It’s St. Patrick’s Day this week. For most people this is a fun day to wear green, watch a parade, partake of libations, and generally have a good time. For Irish Catholics and others the day holds a more meaningful significance commemorating St. Patrick and the arrival of Christianity in Ireland.
I fall into the former category. I’m Irish but not Irish Irish. I’m an American mutt who’s probably more Irish than anything else and at least 3 generations removed from anyone born in the old country. And I’m not Catholic. Basically I don’t have any plans to celebrate on the 17th unless I happen to have potatoes for dinner.
But the Forney area has a strong connection to the Irish, or at least it used to. Talty, which is just south of town on 1641, was settled by so many Irish immigrants that the area was called Irish Ridge.
In 1873 when the Texas and Pacific railroad made its way across Kaufman County, many of the laborers were first or second generation Irish immigrants. When construction of this section of line ended, several of these Irish workers and their families chose to build permanent homes in the area between Forney and Terrell. The land was good blackland prairie soil which made it very conducive to growing hay and cotton. Within just a generation or two some of the descendents of the early Irish Ridge settlers were among the most prosperous famers, merchants, and bankers in and around Forney.
In Forney Country, Jerry Flook lists the names of the earliest Irish settlers as the Layden, Maloney, Vaughn, Spellman, and Collins families. A little later came the Adams, Brennan, Cochran, Costello, Dennehy, Glynn, Henry, Higgins, O’Connor, Sline, and Talty families.
Irish Ridge was a tight-knit community. Irish immigrants in the northeastern US often encountered prejudice and discrimination and were widely viewed as poor and uneducated second-class citizens. For these reasons and others the Irish often settled close together where they could live and worship together. In Irish Ridge, the Catholic diocese established a parish in 1891 and built St. Martin’s Church. In 1901 the St. Martin Convent and Academy was established next to the church and administered by the School Sisters of Notre Dame. The boarding school closed in the summer of 1945.
After World War II when populations shifted from rural to urban areas, the “Irishness” of Irish Ridge declined. Old families moved out and eventually new families moved in. Sometime between the late 1950s and the early 1970s people stopped calling the area Irish Ridge and referred to it as Talty. Talty actually was a slightly different area centered around Mike Talty’s general store established circa 1900 near the intersection of Talty Road and FM 148. But the name Talty took hold over the nearby area, too, and was in use well before Talty officially incorporated in 1999 with an in-city-limits land area of 4.0 square miles.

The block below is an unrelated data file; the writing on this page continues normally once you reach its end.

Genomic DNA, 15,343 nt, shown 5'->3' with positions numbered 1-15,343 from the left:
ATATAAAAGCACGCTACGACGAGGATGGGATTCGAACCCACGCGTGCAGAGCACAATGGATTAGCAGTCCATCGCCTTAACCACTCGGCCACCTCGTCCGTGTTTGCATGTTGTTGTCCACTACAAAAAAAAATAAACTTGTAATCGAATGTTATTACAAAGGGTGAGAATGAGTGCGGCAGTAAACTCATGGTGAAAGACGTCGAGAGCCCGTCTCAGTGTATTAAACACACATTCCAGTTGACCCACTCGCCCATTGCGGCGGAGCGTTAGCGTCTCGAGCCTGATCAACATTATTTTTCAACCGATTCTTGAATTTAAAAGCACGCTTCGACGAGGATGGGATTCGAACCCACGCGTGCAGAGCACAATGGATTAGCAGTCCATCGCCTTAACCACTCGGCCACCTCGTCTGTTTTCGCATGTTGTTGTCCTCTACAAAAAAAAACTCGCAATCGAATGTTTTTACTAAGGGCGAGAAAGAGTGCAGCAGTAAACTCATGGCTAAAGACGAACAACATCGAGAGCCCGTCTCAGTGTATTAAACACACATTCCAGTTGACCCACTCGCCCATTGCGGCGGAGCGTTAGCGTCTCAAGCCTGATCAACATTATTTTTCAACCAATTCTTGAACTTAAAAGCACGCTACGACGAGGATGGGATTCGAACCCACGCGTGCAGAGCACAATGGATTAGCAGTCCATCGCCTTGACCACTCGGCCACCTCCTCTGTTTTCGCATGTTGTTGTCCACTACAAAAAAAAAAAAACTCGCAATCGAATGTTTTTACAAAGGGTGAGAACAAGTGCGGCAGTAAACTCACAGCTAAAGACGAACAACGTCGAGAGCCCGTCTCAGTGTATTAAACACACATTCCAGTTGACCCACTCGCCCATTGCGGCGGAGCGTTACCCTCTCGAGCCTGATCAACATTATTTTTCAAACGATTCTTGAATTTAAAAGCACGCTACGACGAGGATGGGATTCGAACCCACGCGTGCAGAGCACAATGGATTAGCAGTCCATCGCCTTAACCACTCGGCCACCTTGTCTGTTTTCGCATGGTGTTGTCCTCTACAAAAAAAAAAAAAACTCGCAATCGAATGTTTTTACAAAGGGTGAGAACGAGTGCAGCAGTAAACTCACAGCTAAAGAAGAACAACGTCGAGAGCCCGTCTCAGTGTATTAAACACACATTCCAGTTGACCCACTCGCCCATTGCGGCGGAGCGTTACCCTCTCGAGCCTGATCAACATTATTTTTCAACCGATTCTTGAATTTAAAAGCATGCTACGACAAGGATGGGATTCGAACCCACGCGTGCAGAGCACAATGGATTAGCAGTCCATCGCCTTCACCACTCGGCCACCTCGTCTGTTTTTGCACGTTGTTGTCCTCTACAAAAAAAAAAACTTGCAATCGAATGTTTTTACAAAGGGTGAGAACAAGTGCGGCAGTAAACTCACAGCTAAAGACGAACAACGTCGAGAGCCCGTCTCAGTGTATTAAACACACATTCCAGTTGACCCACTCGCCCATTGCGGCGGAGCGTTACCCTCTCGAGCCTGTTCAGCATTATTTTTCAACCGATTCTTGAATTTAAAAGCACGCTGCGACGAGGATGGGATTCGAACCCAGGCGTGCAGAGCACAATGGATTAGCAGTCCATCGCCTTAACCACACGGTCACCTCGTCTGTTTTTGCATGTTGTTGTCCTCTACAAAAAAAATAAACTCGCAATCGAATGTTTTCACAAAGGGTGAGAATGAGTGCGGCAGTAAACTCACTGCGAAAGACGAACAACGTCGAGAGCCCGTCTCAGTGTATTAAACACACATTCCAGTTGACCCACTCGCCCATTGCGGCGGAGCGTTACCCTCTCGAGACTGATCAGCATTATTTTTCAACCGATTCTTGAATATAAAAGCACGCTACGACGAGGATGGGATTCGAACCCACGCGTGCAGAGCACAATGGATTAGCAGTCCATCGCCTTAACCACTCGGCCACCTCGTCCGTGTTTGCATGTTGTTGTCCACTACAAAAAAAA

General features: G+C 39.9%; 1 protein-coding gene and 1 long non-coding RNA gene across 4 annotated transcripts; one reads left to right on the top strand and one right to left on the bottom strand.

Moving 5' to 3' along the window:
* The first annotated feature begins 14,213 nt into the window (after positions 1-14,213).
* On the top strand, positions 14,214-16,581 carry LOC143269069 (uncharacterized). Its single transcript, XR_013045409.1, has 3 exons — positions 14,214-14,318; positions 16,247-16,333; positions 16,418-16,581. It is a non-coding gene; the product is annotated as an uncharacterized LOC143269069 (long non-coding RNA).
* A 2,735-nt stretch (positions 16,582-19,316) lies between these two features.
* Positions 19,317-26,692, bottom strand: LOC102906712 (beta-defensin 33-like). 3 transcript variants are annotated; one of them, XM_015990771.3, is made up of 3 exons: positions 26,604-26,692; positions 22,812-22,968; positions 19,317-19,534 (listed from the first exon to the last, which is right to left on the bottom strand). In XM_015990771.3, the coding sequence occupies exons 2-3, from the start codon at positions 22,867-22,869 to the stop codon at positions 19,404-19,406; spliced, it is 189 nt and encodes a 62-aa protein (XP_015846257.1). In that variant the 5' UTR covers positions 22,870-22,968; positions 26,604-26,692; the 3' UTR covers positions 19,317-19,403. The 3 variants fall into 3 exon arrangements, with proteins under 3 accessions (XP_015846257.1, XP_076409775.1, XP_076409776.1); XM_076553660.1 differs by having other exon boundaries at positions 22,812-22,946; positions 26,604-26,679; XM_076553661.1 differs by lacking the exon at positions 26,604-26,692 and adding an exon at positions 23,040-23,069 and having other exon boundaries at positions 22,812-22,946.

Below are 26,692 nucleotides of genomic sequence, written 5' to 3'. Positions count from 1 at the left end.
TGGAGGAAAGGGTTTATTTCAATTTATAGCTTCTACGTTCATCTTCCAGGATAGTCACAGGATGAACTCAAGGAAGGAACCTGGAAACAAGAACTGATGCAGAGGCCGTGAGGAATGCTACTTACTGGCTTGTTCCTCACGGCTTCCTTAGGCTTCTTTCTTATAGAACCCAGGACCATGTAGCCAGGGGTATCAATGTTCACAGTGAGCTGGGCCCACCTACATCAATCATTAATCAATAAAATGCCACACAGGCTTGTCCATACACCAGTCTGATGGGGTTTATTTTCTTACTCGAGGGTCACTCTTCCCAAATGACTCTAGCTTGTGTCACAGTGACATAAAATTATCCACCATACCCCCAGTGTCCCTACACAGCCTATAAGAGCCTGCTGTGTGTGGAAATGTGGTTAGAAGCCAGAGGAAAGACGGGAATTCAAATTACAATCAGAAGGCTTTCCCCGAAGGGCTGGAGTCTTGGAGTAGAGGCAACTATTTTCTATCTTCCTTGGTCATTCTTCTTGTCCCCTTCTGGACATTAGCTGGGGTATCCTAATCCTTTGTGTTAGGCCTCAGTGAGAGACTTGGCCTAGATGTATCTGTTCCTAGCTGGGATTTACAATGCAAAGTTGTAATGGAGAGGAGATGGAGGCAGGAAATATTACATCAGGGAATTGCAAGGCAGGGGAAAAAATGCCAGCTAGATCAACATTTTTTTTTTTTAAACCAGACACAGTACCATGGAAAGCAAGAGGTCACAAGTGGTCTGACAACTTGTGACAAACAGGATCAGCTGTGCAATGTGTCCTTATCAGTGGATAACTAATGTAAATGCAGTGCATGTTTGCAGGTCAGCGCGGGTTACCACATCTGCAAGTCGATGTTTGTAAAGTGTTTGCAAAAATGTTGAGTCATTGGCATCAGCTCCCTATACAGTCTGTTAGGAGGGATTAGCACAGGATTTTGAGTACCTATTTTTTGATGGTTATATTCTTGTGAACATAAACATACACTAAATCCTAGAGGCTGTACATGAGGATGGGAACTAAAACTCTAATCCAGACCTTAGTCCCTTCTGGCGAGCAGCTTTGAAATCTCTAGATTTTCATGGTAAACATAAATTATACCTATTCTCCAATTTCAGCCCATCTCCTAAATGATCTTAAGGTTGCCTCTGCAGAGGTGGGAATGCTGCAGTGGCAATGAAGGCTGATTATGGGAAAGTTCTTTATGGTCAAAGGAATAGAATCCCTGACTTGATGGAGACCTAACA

Connections to the town’s Irish heritage have waxed and waned over the years. St. Martin’s Catholic Church still sits at the intersection of 1641 and Interstate 20. A new subdivision called Shamrock Ridge Estates was built on 1641 south of Helms Trail. The subdivision features streets named after early Irish Ridge families like Delaney Lane and Dennehy Drive plus more overtly Irish nods in Clover Lane, Dublin Drive, Shamrock Circle, Limerick Lane, and even St. Patrick’s Drive.
How did Irish Ridge inhabitants celebrate St. Patrick’s Day? According to reports from local historian Pat Costello, it was a major all-day event at the turn of the century. St. Martin’s held a special mass. Resident Michael Collins (b. 1884) recalled that after mass the Irish parishioners went from house to house, “celebrating with whiskey and Gaelic dance until the small hours of the morning.”
Today there might not be all-night parties and dancing in the streets, but I hope at least a few residents of old Irish Ridge say “sláinte” in memory of its founders this Tuesday.
As always, feel free to share your thoughts on Irish Ridge or other Forney area topics on our facebook page.
For this post and many others, I’ve borrowed liberally from Jerry Flook’s book Forney Country. The section specific to Talty begins on page 276, and the section I quoted is on page 277. Copies of the book are available in person at the museum (please call first to make sure I’m there) or via our website.